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Is there a way to quickly query a dictionary object in order to find the key (all keys are of string type) with the most words?

I.e., if the item with the largest key had five words {'this is the largest key': 3}, how could I quickly query the dict and have the int '5' returned?

Best, Georgina

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Does it need to be the int, or would the key itself be acceptable? – Ignacio Vazquez-Abrams Dec 1 '10 at 4:23
What about when there is a tie? – JAL Dec 1 '10 at 4:31
Given the answer you accepted, I must have misunderstood the intent of your question. However, I maintain that if you find you need to do this often, you have chosen your data structures poorly. – jtdubs Dec 1 '10 at 4:45
up vote 1 down vote accepted

max of - count of words per key:

max(len(k.split()) for k in d.keys())
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You were fast! no need to add '[' and ']'. max(len(i.split()) for i in d.iterkeys()) works fine – mshsayem Dec 1 '10 at 4:29
@mshsayem I removed em for him – jamylak Jun 5 '12 at 10:40

This will give you the key:

max(d, key=lambda x: len(x.split()))

And if you want the size:

max(len(x.split()) for x in d)
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longest=max(d.keys(), key=lambda s:len(s.split()))
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Alright, he just need the 5, so that's unnecessary. – Kabie Dec 1 '10 at 4:32
max(len(i.split()) for i in d.iterkeys())
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The answer is no.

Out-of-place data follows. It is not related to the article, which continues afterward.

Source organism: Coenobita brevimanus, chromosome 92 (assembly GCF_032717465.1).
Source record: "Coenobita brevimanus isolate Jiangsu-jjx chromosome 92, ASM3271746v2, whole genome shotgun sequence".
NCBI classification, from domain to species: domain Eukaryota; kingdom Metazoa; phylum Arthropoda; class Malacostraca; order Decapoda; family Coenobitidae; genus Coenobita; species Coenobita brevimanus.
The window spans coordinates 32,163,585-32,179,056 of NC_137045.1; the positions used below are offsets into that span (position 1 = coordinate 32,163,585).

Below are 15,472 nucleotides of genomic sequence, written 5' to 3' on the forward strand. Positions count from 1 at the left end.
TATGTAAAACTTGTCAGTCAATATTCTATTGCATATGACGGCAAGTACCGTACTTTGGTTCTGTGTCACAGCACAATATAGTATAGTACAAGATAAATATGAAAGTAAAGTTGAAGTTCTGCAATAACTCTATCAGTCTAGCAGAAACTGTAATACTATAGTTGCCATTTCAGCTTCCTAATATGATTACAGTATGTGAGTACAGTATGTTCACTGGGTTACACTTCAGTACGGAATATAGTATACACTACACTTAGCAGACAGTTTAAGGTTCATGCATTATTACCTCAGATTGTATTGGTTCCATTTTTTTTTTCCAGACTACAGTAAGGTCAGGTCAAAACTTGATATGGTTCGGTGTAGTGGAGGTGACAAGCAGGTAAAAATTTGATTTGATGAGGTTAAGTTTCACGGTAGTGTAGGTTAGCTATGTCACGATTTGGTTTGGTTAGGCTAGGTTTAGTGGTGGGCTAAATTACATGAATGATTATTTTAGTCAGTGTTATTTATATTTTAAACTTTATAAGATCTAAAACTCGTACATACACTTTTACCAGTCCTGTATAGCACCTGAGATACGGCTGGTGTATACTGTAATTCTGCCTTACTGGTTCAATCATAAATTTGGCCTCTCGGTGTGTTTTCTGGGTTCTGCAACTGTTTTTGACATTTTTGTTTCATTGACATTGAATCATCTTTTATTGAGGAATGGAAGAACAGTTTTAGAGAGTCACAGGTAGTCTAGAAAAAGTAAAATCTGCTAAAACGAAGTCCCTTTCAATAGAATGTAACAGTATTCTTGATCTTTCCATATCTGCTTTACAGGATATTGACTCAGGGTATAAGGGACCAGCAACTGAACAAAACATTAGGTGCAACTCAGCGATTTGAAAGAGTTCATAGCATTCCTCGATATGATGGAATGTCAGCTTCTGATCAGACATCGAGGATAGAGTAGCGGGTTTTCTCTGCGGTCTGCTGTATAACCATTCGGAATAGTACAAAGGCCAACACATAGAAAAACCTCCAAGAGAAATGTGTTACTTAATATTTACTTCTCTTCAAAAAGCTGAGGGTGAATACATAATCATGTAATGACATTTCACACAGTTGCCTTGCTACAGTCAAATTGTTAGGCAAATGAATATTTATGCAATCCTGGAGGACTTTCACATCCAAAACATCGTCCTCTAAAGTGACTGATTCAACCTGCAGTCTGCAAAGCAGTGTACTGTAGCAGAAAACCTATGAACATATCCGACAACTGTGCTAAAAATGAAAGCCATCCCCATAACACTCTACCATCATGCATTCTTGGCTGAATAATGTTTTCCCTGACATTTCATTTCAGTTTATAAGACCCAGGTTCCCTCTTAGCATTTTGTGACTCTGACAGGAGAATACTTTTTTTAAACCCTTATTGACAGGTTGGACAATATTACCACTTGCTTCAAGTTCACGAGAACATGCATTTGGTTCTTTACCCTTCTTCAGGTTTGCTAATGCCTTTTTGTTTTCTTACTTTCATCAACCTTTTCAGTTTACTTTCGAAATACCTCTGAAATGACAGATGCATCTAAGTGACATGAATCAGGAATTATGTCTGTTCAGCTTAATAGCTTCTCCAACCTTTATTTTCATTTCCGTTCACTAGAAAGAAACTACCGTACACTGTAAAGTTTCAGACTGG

If you want to know if there are solutions that are fast to type, then, sure, check out the other replies. But none of them will run quickly on large dictionaries, which I believe was the spirit of your question.

If this is really something you need to do often, you should modify the points in your code that add and remove keys from your dictionary so that they also maintain a heap of keys, sorted by their word count.

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If you can guarantee that...

  • there are no leading or trailing spaces
  • words are separated by exactly one space


max(key.count(' ') for key in d) + 1
  • Almost zero new objects allocated, an iter and some ints
  • This uses less memory and is almost twice as fast as the those that use split.

If you can't....


max(len(key.split()) for key in d)
  • Accepts irregular key values
  • Even though 1/2 as fast as the count method, it isn't slow.
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No shortcut. Simple way:

import re
max([len(re.split('\s+', k)) for k in d.keys()])
share|improve this answer
Wow--thanks! That's perfect! – Georgina Dec 1 '10 at 4:27
re.split is not necessary. Plain string split() works fine. – dkamins Dec 1 '10 at 4:30

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